John Akomfrah premiered his debut film, Handsworth Songs (1986), at a time of great ferment in British cinema, as it confronted a political landscape of anti-racist struggle, the beginnings of the AIDS crisis and the Thatcherite attack on organized labor. At the same time as Isaac Julien, Sally Potter and Hanif Kureishi were beginning their careers, Akomfrah helped form the Black Audio Film Collective, brought to international prominence by the success of Handsworth Songs.
Over the subsequent decades, Akomfrah has continued to combine experimental and political cinema while creating a body of work that covers nearly every genre of the moving image imaginable: documentary, experimental, fiction, essay film, video art, installation, TV series and all their various combinations and permutations. What binds this work together is an attention to the history of Black culture in the Anglophone world over the past few centuries, with a special attention to the recent histories of modernity and postmodernity.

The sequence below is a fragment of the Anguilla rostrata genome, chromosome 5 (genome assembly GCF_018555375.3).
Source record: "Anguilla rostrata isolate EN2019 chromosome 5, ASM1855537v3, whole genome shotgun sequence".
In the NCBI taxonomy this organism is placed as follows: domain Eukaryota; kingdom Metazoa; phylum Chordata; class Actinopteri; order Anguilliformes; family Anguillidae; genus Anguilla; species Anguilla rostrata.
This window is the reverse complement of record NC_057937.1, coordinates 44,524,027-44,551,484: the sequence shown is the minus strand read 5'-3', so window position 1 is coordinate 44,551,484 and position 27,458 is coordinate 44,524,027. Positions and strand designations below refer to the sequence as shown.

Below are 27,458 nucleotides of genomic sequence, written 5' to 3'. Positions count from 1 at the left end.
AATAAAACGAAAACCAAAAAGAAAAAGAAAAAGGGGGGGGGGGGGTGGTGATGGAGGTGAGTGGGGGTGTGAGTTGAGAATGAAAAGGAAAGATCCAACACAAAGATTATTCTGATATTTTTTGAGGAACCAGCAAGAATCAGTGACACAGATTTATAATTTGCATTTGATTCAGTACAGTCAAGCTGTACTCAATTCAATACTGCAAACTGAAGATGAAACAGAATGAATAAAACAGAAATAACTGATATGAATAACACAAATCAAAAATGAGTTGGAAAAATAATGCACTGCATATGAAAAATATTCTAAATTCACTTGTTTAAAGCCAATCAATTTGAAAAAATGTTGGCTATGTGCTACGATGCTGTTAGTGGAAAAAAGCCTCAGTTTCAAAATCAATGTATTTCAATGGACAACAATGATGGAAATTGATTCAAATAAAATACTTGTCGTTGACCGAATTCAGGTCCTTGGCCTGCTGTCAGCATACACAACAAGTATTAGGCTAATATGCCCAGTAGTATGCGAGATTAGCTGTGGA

Born in Ghana in 1957 and educated in England from a young age, Akomfrah has become a cinematic counterpart to such commentators of and contributors to the culture of the Black diaspora as Stuart Hall, Paul Gilroy, Greg Tate and Henry Louis Gates. In doing so, he has continued to mine the audiovisual archive of the 20th century, recontextualizing these images not only by selecting and juxtaposing them but also through the addition of eloquent and allusive text. In Memory Room 451 (1997), Akomfrah speaks of memories become dreams and vice versa. In similar fashion, his films use found footage to create cinematic poetry and then use this poetry to tell history afresh.
Akomfrah’s method is both to mark the achievements of leading cultural and political figures while capturing fragments of ordinary Black lives that would otherwise be lost to the winds of history. It is from this interweaving that his work achieves its sense of urgency and its complex emotional impact.
The HFA welcomes Mr. Akomfrah and his partner and producer, Lina Gopaul to the HFA for two enlightening evenings of films and conversation. — David Pendleton